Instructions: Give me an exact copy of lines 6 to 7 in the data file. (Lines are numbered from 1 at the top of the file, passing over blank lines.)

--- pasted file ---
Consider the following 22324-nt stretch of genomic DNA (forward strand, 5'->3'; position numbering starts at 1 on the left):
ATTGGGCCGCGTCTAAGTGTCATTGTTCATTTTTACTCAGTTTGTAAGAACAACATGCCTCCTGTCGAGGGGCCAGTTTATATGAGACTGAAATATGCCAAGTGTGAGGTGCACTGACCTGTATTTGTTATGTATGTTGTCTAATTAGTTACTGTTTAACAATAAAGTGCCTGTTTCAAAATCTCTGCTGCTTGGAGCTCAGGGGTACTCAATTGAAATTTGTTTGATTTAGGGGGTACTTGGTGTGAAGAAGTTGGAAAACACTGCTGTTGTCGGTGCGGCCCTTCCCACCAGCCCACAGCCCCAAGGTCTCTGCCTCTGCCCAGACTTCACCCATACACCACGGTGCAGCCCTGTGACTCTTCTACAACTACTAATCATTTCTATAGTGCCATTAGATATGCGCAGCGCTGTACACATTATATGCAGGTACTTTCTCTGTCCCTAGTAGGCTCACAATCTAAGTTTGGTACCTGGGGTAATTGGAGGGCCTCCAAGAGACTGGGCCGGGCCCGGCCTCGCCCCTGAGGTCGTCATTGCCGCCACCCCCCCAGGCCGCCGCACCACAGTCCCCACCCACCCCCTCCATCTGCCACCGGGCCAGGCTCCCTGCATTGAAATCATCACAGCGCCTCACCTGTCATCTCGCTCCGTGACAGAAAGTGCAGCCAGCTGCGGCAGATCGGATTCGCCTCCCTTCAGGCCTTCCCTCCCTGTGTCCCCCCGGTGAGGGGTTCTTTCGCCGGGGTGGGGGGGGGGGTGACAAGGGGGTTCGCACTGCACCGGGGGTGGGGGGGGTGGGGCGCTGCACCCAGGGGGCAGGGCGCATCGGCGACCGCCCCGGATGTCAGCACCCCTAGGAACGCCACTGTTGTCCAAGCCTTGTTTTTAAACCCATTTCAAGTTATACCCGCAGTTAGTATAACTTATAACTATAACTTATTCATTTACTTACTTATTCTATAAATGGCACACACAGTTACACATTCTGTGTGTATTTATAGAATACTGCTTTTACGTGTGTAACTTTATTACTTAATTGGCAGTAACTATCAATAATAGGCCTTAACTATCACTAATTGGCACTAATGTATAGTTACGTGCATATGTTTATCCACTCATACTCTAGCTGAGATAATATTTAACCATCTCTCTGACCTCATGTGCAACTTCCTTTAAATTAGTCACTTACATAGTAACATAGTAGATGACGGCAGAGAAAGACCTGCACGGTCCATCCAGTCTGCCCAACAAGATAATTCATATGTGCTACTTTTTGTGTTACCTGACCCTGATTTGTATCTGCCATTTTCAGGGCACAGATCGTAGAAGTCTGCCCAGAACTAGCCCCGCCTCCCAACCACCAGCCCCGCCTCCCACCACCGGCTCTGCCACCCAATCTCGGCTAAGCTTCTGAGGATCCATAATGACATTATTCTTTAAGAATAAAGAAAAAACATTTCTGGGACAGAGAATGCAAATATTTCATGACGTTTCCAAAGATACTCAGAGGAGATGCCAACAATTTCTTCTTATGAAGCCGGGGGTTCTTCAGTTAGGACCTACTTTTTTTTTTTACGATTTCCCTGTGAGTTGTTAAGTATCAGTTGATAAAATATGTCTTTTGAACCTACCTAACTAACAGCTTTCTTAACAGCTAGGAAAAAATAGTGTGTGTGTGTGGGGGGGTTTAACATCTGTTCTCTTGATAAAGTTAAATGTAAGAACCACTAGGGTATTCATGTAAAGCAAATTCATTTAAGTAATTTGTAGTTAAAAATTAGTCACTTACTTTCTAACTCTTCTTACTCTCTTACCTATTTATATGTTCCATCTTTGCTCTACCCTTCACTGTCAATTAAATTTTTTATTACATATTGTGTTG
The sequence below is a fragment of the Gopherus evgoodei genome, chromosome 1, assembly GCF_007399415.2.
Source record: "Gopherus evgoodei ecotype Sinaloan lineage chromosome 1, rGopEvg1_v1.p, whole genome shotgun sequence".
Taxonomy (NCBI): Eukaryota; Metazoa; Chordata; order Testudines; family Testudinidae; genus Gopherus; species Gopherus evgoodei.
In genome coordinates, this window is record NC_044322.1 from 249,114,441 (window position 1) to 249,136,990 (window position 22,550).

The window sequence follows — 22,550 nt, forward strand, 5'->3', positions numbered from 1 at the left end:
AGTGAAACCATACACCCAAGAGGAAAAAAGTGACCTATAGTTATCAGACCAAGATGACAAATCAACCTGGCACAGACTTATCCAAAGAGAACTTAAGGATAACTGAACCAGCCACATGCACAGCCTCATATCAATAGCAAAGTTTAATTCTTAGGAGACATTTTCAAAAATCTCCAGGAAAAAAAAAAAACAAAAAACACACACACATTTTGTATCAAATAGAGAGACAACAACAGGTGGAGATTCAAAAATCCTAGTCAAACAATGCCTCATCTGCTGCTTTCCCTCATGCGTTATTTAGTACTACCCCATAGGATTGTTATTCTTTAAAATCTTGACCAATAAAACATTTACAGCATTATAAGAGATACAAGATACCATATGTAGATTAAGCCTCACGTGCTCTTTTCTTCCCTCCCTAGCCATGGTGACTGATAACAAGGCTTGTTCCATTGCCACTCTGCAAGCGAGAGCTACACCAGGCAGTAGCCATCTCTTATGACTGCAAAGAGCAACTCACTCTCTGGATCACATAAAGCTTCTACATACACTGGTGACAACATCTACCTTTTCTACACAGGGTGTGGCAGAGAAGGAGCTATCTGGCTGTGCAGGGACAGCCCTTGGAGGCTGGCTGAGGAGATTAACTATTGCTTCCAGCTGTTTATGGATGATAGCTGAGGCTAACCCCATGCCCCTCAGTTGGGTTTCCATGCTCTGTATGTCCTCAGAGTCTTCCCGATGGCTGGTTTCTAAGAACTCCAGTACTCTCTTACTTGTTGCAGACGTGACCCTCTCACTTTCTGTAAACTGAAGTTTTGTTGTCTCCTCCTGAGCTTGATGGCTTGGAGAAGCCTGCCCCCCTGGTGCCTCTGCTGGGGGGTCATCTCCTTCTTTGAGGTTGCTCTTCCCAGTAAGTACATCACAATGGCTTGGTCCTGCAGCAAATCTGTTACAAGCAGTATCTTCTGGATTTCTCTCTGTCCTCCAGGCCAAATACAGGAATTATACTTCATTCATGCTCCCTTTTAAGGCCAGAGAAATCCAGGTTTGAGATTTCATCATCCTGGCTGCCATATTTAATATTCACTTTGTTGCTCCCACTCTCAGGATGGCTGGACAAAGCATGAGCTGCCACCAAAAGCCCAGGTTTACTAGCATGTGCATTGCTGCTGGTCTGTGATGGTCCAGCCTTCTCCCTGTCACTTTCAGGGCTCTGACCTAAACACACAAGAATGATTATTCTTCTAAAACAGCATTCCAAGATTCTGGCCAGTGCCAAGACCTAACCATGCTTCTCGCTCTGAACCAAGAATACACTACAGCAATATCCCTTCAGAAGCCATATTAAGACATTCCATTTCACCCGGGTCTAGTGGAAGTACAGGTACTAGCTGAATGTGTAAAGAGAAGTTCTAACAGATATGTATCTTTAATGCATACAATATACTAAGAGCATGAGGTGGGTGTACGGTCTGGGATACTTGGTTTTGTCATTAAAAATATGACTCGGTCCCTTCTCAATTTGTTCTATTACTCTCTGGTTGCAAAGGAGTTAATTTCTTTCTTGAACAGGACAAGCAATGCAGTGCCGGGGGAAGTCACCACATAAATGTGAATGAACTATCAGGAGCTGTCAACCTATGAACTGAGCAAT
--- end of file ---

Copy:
In genome coordinates, this window is record NC_044322.1 from 249,114,441 (window position 1) to 249,136,990 (window position 22,550).

The window sequence follows — 22,550 nt, forward strand, 5'->3', positions numbered from 1 at the left end: